How Do We Account for Jesus?


by Wayne S. Walker

     One of the Bible doctrines most frequently attacked by modern liberal theologians and religious "scholars" is the deity of Christ. Yet, no doctrine is more widely affirmed or assuredly proven in the scriptures. The Bible expressly teaches the Godhood and unique Sonship of Jesus (see John 1:1-2, Colossians 2:9). Peter made the confession, "Thou art the Christ, the Son of the living God" (Matthew 16:16). Later, this same apostle told a group of Jews, "That God hath made that same Jesus whom ye have crucified, both Lord and Christ" (Acts 2:36). For the Bible believer and the one who impartially reads the gospel record, there can be no other conclusion. However, unbelievers who are enslaved by their own biased opinions have conceived of several other explanations for Jesus’s existence. As we saw in our previous article, almost everyone, even the modernists today, will admit that a man named Jesus lived in first century Palestine and had such an effect on the world that we even number our years by His earthly incarnation. Thus, we must ask, how do we account for this Jesus?

     One very common explanation of Christ is that He was a great moralist, philosopher, and teacher, but not a divine being. Those who try to uphold His ethical teaching but deny His divinity say that He really never claimed to be divine, that these claims were made for Him after His death by His followers. However, a quick glance at the first four books of the New Testament will destroy this idea. When asked by the high priest of He were the Christ, the Son of the Blessed, He replied, "I am" (Mark 14:61-64). At least the Jews understood that He claimed to be divine (John 10:30-38). If this were not His claim, He could have saved Himself a lot of trouble by saying so! In addition, when Jesus made his confession of Jesus as God’s Son, Jesus said nothing to the contrary (John 6:68-69). Now, a "great moralist" certainly would not have allowed His followers to believe a lie, would He?

     Hence, Jesus indisputably claimed to be the Son of God. If that claim be not true, then we are left with two other alternatives. The first is that He claimed to be the Son of God but knew that He was not. Therefore, He was a charlatan, a trickster, a fraud. However, this is totally incongruous with the fact that He placed a great deal of emphasis on the truth. "And you shall know the truth, and the truth shall make you free" (John 8:32). Are these the words of an impostor? Again, He said, "If anyone wills to do His will, he shall know concerning the doctrine, whether it is of God, or whether I speak on My own authority" (John 7:17). Would a conscious deceiver continually speak about truth and open Himself up to a full investigation? Charlatans usually try to hide things. Finally, in John 8:46, Jesus asked if anyone could convict Him of sin. One should think that if Jesus were a cheat then someone, somewhere, could produce the evidence to prove it and lay the finger of blame on Him; but no one did, not even His enemies. This Man not only claimed to be the Son of God; He lived the part. Certainly, such a one was not an intentional liar.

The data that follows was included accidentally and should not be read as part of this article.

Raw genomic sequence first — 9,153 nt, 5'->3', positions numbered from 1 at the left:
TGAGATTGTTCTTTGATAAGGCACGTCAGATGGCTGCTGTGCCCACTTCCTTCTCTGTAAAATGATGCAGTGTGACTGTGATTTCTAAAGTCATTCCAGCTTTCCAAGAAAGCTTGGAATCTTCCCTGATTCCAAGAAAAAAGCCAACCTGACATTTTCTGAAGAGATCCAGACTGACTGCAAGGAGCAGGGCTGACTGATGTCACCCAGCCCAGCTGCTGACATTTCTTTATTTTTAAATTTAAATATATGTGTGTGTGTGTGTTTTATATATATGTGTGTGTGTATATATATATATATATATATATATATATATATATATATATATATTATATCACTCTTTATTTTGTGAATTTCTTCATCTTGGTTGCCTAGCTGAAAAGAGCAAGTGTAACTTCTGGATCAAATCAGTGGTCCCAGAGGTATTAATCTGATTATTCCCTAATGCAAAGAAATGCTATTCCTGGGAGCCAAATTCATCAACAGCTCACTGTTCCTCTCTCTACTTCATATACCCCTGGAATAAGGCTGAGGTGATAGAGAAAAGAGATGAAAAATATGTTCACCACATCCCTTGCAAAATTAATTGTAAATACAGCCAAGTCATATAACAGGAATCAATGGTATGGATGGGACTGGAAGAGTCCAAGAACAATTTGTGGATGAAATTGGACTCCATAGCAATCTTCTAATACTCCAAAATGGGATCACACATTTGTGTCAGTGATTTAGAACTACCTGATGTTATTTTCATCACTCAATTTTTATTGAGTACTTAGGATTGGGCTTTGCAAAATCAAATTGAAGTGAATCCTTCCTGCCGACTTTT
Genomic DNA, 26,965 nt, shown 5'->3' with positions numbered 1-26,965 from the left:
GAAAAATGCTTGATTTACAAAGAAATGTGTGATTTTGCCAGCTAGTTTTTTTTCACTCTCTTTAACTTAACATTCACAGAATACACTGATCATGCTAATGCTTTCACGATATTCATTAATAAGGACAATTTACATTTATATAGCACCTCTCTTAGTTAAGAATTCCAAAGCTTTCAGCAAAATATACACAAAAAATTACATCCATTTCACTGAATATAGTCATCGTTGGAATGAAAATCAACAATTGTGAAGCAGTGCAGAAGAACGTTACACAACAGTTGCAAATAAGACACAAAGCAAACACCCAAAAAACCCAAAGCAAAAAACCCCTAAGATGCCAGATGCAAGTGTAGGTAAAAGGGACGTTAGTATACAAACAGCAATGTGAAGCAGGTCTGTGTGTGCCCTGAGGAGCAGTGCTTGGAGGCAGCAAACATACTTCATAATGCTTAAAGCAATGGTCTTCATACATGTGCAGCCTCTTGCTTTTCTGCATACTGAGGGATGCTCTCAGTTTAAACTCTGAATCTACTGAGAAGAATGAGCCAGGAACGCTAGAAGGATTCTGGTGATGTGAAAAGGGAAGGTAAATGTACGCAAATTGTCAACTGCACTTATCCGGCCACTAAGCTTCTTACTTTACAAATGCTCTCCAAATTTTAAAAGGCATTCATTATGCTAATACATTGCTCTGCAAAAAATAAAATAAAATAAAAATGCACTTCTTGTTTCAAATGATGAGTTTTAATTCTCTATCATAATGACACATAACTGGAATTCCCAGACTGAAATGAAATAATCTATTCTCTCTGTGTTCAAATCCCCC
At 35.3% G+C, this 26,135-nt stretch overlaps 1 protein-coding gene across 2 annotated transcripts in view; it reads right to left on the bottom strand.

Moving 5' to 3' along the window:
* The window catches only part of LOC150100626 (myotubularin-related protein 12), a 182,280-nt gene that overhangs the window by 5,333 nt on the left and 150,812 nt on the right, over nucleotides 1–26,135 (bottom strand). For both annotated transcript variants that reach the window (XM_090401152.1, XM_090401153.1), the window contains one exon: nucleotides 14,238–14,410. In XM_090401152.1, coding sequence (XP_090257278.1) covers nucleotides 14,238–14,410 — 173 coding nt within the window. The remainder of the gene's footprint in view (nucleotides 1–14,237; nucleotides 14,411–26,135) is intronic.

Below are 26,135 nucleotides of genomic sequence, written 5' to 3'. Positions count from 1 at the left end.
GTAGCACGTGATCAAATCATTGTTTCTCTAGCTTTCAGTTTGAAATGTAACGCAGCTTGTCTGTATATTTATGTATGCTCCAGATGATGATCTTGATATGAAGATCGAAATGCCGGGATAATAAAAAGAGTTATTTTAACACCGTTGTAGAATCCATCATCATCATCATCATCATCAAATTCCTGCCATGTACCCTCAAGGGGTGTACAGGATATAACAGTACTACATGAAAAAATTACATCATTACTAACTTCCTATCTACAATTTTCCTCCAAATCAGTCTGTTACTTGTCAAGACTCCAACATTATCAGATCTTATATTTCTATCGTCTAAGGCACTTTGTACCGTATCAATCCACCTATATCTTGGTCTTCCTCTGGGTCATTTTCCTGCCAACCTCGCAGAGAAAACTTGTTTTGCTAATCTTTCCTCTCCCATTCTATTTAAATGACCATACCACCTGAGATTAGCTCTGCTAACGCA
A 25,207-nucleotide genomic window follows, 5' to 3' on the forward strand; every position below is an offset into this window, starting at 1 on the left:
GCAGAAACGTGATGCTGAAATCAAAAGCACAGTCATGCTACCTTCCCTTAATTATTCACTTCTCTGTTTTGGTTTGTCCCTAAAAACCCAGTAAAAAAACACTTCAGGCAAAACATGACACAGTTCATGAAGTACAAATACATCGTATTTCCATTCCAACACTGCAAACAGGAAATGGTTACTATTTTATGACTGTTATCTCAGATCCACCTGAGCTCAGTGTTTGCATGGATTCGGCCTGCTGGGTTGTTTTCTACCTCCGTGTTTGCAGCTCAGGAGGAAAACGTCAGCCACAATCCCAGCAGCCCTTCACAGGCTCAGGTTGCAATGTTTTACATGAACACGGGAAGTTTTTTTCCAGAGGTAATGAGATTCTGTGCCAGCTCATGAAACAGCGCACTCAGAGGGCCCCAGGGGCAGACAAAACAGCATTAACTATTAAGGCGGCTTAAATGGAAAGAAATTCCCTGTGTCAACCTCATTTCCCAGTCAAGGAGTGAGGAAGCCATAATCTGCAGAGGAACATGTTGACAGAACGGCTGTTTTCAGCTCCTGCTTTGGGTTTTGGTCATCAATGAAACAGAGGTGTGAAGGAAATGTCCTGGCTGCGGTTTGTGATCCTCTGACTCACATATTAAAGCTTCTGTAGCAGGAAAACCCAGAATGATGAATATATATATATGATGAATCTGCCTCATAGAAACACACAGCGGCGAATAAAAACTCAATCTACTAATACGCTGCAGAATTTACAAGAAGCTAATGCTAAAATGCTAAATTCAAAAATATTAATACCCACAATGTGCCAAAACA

This leaves us with the theory that He thought that He was actually the Son of God, but was mistaken. This would make Him a lunatic, a nut. John Clark has often said, citing C. S. Lewis, that if Jesus were a mere man claiming to be divine, it would be just as reasonable for someone to claim to be a poached egg! (They have places for people like that!) Even a casual survey of the life of Jesus refutes any such notion. The character of Christ is not that of an insane man. He was completely rational. Witness the logic of His answer to the Saducees’ question about the resurrection (Matthew 22:23-33). Also notice that every situation was firmly within His control. When He was asked trick questions, never did He lose His composure or temper, nor was He ever at a loss for words (Matthew 22:34-40). Notice also the effect of His reasoning on His listeners. All who heard Him marvelled at His sensibility (Matthew 22:15-22). Surely, no unbalanced person ever behaved in this manner consistently.

     We have now exhausted our options. The only other estimate of Jesus, and the one which best fits the facts, is that He is exactly who He claimed to be–the divine Son of God and Savior of the world. Thomas was there, he saw, and he knew what he was talking about when he said to Jesus, "My Lord and my God." We have not been permitted to examine the evidence firsthand as was he, but we have the historical testimony of those who did (John 17:20). And Jesus’s response to Thomas applies to us today when He said, "Blessed are those who have not seen and yet have believed." The inspired apostle John concludes this scene by adding, "And many other signs truly did Jesus in the presence of His disciples, which are not written in this book: but these are written, that you might believe that Jesus is the Christ, the Son of God; and that believing you might have life through His name" (John 20:30-31). The purpose of the scripture and of all true gospel preaching is to cause people to say with Martha, "Yes, Lord: I believe that You are the Christ, the Son of God, who should come into the world" (John 11:27). Thus may we live eternally with Him, "For if you believe not that I am He, you shall die in your sins" (John 8:24).   (—taken from With All Boldness; June, 2000; Vol. 10, No. 6; p. 14; based on an article in Truth Magazine; June 22, 1978; Vol. XXII, No. 25; p. 2).


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